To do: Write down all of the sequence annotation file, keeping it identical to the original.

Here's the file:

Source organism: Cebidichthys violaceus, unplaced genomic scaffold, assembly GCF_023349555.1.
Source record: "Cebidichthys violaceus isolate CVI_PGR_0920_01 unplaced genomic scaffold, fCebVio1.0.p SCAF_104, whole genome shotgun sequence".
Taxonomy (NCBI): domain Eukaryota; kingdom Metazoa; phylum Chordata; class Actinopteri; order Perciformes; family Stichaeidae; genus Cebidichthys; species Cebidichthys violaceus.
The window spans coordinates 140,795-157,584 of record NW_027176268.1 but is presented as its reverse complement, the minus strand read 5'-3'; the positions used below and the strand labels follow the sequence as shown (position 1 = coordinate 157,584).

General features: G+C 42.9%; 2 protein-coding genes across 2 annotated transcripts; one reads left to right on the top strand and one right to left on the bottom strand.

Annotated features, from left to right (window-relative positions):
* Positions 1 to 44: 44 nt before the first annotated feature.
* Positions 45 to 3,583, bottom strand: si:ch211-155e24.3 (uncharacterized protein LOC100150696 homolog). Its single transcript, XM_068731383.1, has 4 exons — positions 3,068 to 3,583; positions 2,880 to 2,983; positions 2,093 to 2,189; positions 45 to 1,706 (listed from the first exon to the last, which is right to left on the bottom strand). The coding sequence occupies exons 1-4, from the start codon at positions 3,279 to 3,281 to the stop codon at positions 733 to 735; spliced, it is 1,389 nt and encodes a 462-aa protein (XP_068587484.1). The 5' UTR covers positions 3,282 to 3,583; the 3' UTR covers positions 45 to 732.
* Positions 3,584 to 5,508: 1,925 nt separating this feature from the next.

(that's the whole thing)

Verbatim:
Source organism: Cebidichthys violaceus, unplaced genomic scaffold, assembly GCF_023349555.1.
Source record: "Cebidichthys violaceus isolate CVI_PGR_0920_01 unplaced genomic scaffold, fCebVio1.0.p SCAF_104, whole genome shotgun sequence".
Taxonomy (NCBI): domain Eukaryota; kingdom Metazoa; phylum Chordata; class Actinopteri; order Perciformes; family Stichaeidae; genus Cebidichthys; species Cebidichthys violaceus.
The window spans coordinates 140,795-157,584 of record NW_027176268.1 but is presented as its reverse complement, the minus strand read 5'-3'; the positions used below and the strand labels follow the sequence as shown (position 1 = coordinate 157,584).

General features: G+C 42.9%; 2 protein-coding genes across 2 annotated transcripts; one reads left to right on the top strand and one right to left on the bottom strand.

Annotated features, from left to right (window-relative positions):
* Positions 1 to 44: 44 nt before the first annotated feature.
* Positions 45 to 3,583, bottom strand: si:ch211-155e24.3 (uncharacterized protein LOC100150696 homolog). Its single transcript, XM_068731383.1, has 4 exons — positions 3,068 to 3,583; positions 2,880 to 2,983; positions 2,093 to 2,189; positions 45 to 1,706 (listed from the first exon to the last, which is right to left on the bottom strand). The coding sequence occupies exons 1-4, from the start codon at positions 3,279 to 3,281 to the stop codon at positions 733 to 735; spliced, it is 1,389 nt and encodes a 462-aa protein (XP_068587484.1). The 5' UTR covers positions 3,282 to 3,583; the 3' UTR covers positions 45 to 732.
* Positions 3,584 to 5,508: 1,925 nt separating this feature from the next.